For those who’ve never studied the environmental assessment exercise that is undertaken as part of the planning process by the multinationals behind these projects, I can explain that they employ competent bird observers to monitor the landscape around the planned locations for significant (i.e. rare) bird sightings. They then calculate from the number of fly pasts observed, the length of time the observer was present, the area observed and the area of sweep of the enormous turbine blades how many likely collisions and thus fatalities there are likely to be per year, and list it in a column.
For a rare bird like a Goshawk this comes out at a scarily high figure. But FEAR NOT, the figure is at a stroke in the next column reduced to a miniscule level. How so? Well, they factor in an amazingly high ability of the bird to spot the blade coming and dodge it! Let’s hope they’re accurate – or that the kites don’t get caught up in amorous courtship cavorting like that above, when they’re near turbine blades – there won’t be much chance of surviving a clip from one of these blades for any large bird.
I’ve now totalled March rainfall figures at barely 45 mm. Since we’ve sometimes had 300 mm or more in previous March months this is a huge reduction, but at least we’ve had the benefit of lots of sunshine. As shown below, this is the first time I can recall a PV inverter display looking like this – but also of note is that the maximum output reached was only just about 3300W – some 10 % down on earlier maximum levels in February, when of course the sun was lower in the sky.
So although the sky looks to be clear blue with no clouds, there is something atmospheric reducing clarity for the sun’s rays at ground level. Interestingly last weekend’s paper included a report that Britain is currently suffering severe particulate and Nirous oxide pollution – nearly as bad as Beijing during the pre Olympic games build up. Apart from its effects on Solar PV electricity generation, this pollution creates health issues for folk with respiratory conditions. But the challenge is still on, if you have a PV system, to maximise your personal usage of the electricity you’re producing under various conditions.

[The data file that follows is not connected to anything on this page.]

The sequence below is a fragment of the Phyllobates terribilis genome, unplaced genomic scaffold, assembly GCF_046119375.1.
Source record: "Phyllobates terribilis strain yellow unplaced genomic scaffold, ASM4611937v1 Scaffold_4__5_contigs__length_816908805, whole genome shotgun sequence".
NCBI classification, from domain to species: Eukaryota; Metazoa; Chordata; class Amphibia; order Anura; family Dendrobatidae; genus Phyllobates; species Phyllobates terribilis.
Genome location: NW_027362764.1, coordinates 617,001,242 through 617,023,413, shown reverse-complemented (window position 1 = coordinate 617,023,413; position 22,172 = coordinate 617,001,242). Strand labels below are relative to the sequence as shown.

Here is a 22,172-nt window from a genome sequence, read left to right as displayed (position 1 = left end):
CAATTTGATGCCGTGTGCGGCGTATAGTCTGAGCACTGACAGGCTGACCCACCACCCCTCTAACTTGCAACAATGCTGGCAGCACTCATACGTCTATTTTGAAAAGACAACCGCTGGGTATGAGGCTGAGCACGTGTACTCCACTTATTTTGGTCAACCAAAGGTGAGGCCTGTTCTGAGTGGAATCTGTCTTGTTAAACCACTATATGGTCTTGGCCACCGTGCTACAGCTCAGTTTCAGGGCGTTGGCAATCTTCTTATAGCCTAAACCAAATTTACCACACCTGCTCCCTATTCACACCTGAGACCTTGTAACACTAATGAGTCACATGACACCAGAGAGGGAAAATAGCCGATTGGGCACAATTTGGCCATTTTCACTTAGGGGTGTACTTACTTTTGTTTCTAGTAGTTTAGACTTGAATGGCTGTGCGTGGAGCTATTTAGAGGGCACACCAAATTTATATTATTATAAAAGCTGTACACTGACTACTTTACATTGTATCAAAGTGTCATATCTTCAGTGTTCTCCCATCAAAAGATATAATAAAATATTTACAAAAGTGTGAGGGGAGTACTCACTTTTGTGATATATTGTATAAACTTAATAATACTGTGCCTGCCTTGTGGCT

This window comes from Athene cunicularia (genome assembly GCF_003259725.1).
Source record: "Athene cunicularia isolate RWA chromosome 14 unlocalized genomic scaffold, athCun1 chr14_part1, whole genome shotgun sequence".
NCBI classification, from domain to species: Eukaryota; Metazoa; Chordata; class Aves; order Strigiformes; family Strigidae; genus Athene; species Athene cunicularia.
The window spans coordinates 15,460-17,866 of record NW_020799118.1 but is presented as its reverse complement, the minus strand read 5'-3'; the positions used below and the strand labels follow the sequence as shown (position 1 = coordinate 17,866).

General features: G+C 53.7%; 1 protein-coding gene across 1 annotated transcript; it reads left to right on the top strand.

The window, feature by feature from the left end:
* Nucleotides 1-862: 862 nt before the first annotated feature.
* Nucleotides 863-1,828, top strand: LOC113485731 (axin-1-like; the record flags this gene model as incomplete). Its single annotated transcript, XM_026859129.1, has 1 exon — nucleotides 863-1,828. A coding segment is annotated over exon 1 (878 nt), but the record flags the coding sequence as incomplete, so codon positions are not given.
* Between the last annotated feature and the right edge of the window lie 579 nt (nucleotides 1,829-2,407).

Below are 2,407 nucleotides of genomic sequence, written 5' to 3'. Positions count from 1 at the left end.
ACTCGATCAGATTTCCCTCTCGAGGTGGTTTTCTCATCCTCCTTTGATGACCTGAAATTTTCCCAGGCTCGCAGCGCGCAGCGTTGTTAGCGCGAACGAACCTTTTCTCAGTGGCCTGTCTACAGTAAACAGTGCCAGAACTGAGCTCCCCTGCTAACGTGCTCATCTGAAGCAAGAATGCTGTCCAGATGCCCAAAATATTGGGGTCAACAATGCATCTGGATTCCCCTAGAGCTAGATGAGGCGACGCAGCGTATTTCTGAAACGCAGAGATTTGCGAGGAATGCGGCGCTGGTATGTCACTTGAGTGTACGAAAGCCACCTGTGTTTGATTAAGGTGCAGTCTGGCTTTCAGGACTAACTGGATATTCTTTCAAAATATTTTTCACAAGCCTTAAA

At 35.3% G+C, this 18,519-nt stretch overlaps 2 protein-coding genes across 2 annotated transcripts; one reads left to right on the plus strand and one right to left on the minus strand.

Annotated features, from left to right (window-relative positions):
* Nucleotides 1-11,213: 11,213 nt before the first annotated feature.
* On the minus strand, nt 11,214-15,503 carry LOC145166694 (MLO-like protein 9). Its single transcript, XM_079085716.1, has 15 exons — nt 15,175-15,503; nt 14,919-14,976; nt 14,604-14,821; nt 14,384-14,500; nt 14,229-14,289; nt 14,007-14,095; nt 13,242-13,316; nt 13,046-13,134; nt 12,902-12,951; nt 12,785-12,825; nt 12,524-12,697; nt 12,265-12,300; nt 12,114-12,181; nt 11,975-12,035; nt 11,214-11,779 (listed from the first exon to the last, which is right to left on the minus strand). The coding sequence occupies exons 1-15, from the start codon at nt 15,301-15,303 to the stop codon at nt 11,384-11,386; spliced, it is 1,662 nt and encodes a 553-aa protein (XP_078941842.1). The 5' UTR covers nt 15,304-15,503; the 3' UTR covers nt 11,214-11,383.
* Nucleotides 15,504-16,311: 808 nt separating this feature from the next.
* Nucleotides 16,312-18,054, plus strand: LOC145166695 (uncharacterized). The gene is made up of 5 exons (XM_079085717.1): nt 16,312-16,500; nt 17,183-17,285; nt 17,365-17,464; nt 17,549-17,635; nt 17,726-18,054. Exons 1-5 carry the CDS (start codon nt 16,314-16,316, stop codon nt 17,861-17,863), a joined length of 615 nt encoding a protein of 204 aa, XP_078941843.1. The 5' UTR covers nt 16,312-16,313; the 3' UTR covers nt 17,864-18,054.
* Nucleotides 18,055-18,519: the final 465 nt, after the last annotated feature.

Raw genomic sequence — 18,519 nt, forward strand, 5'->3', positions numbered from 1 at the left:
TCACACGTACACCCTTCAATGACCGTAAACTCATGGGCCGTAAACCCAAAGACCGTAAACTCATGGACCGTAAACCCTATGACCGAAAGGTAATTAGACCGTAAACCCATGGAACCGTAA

A friend reckoned that initially he was probably only using some 17%, with the rest exported to the grid at negligible value. Now after 18 months he’s got that up to 75%. How can you manage this? Well firstly you become smart about when you choose to run many appliances – only when the sun is shining! Secondly you can think of feeding more surplus power into water heating in a large immersion tank. And then wheezes like using smaller lower rated appliances for when the weather isn’t so bright. Our latest being dusting off our 650 Watt travel kettle for use on cloudier days (a normal kettle is rated at about 1800 Watts, did you know that?)
But don’t you have to wait for your tea? Well a bit longer, but there’s usually something you can do in the minute or 2 extra, and why rush through life anyway? My homemade weed scorcher (See previous blog by clicking here), has also been extensively used to get on top of path weeds early in the season. This increased awareness of personal electricity usage and the consequent dramatic electricity savings made is, I think, by far and away the biggest benefit of microgeneration schemes over the sort of grandiose kite slashing turbines envisaged by the Welsh Assembly Government to cover much of the mid Wales landscape.